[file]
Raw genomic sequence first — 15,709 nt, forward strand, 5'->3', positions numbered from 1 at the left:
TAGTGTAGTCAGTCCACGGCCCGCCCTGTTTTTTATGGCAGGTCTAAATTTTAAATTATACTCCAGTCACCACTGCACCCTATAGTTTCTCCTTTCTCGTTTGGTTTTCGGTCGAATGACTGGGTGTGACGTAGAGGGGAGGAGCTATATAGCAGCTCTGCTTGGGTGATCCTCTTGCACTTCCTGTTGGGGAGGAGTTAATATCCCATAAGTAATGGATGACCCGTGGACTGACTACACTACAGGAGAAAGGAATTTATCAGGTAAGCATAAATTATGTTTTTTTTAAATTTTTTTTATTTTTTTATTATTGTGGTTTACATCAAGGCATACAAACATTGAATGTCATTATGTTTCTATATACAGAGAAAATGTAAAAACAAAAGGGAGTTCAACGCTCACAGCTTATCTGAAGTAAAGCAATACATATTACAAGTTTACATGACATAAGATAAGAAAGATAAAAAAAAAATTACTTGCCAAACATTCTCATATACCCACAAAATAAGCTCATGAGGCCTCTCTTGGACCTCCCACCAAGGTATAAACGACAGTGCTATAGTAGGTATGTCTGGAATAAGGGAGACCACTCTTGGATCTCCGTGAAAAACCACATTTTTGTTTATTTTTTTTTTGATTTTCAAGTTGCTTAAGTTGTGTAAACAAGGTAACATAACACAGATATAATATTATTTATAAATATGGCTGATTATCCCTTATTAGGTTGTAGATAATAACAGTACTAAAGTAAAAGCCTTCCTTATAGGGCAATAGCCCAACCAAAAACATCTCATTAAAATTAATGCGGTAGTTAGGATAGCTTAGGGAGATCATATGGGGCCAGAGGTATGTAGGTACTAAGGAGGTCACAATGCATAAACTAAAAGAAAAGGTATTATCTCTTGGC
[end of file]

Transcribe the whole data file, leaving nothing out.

Raw genomic sequence first — 15,709 nt, forward strand, 5'->3', positions numbered from 1 at the left:
TAGTGTAGTCAGTCCACGGCCCGCCCTGTTTTTTATGGCAGGTCTAAATTTTAAATTATACTCCAGTCACCACTGCACCCTATAGTTTCTCCTTTCTCGTTTGGTTTTCGGTCGAATGACTGGGTGTGACGTAGAGGGGAGGAGCTATATAGCAGCTCTGCTTGGGTGATCCTCTTGCACTTCCTGTTGGGGAGGAGTTAATATCCCATAAGTAATGGATGACCCGTGGACTGACTACACTACAGGAGAAAGGAATTTATCAGGTAAGCATAAATTATGTTTTTTTTAAATTTTTTTTATTTTTTTATTATTGTGGTTTACATCAAGGCATACAAACATTGAATGTCATTATGTTTCTATATACAGAGAAAATGTAAAAACAAAAGGGAGTTCAACGCTCACAGCTTATCTGAAGTAAAGCAATACATATTACAAGTTTACATGACATAAGATAAGAAAGATAAAAAAAAAATTACTTGCCAAACATTCTCATATACCCACAAAATAAGCTCATGAGGCCTCTCTTGGACCTCCCACCAAGGTATAAACGACAGTGCTATAGTAGGTATGTCTGGAATAAGGGAGACCACTCTTGGATCTCCGTGAAAAACCACATTTTTGTTTATTTTTTTTTTGATTTTCAAGTTGCTTAAGTTGTGTAAACAAGGTAACATAACACAGATATAATATTATTTATAAATATGGCTGATTATCCCTTATTAGGTTGTAGATAATAACAGTACTAAAGTAAAAGCCTTCCTTATAGGGCAATAGCCCAACCAAAAACATCTCATTAAAATTAATGCGGTAGTTAGGATAGCTTAGGGAGATCATATGGGGCCAGAGGTATGTAGGTACTAAGGAGGTCACAATGCATAAACTAAAAGAAAAGGTATTATCTCTTGGC